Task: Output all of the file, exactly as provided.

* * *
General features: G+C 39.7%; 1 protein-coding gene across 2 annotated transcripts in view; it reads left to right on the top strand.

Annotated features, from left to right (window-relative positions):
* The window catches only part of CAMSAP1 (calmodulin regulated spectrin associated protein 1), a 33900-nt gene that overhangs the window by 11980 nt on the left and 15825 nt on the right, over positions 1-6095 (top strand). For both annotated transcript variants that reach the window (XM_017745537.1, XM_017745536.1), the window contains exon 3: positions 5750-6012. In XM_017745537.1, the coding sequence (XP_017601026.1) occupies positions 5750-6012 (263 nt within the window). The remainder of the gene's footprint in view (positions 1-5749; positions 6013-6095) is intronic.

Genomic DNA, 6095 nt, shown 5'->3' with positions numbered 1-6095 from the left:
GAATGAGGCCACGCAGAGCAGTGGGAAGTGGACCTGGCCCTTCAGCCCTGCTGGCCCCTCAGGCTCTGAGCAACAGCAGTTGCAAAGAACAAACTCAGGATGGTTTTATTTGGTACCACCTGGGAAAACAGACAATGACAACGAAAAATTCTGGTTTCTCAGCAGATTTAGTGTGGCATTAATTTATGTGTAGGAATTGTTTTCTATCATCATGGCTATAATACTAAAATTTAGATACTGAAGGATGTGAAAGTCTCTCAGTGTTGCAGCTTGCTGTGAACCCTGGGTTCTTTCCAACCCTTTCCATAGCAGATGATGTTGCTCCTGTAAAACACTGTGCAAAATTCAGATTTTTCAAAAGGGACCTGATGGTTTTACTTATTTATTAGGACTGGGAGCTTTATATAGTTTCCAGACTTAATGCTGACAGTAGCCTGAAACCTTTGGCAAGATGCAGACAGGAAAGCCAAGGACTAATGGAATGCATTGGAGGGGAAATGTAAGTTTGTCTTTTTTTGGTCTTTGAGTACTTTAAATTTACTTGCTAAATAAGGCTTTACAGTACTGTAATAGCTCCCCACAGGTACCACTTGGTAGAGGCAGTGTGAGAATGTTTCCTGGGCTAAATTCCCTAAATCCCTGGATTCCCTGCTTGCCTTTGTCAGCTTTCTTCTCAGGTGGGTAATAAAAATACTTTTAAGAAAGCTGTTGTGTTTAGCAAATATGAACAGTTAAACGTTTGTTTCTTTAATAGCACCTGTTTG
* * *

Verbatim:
General features: G+C 39.7%; 1 protein-coding gene across 2 annotated transcripts in view; it reads left to right on the top strand.

Annotated features, from left to right (window-relative positions):
* The window catches only part of CAMSAP1 (calmodulin regulated spectrin associated protein 1), a 33900-nt gene that overhangs the window by 11980 nt on the left and 15825 nt on the right, over positions 1-6095 (top strand). For both annotated transcript variants that reach the window (XM_017745537.1, XM_017745536.1), the window contains exon 3: positions 5750-6012. In XM_017745537.1, the coding sequence (XP_017601026.1) occupies positions 5750-6012 (263 nt within the window). The remainder of the gene's footprint in view (positions 1-5749; positions 6013-6095) is intronic.

Genomic DNA, 6095 nt, shown 5'->3' with positions numbered 1-6095 from the left:
GAATGAGGCCACGCAGAGCAGTGGGAAGTGGACCTGGCCCTTCAGCCCTGCTGGCCCCTCAGGCTCTGAGCAACAGCAGTTGCAAAGAACAAACTCAGGATGGTTTTATTTGGTACCACCTGGGAAAACAGACAATGACAACGAAAAATTCTGGTTTCTCAGCAGATTTAGTGTGGCATTAATTTATGTGTAGGAATTGTTTTCTATCATCATGGCTATAATACTAAAATTTAGATACTGAAGGATGTGAAAGTCTCTCAGTGTTGCAGCTTGCTGTGAACCCTGGGTTCTTTCCAACCCTTTCCATAGCAGATGATGTTGCTCCTGTAAAACACTGTGCAAAATTCAGATTTTTCAAAAGGGACCTGATGGTTTTACTTATTTATTAGGACTGGGAGCTTTATATAGTTTCCAGACTTAATGCTGACAGTAGCCTGAAACCTTTGGCAAGATGCAGACAGGAAAGCCAAGGACTAATGGAATGCATTGGAGGGGAAATGTAAGTTTGTCTTTTTTTGGTCTTTGAGTACTTTAAATTTACTTGCTAAATAAGGCTTTACAGTACTGTAATAGCTCCCCACAGGTACCACTTGGTAGAGGCAGTGTGAGAATGTTTCCTGGGCTAAATTCCCTAAATCCCTGGATTCCCTGCTTGCCTTTGTCAGCTTTCTTCTCAGGTGGGTAATAAAAATACTTTTAAGAAAGCTGTTGTGTTTAGCAAATATGAACAGTTAAACGTTTGTTTCTTTAATAGCACCTGTTTG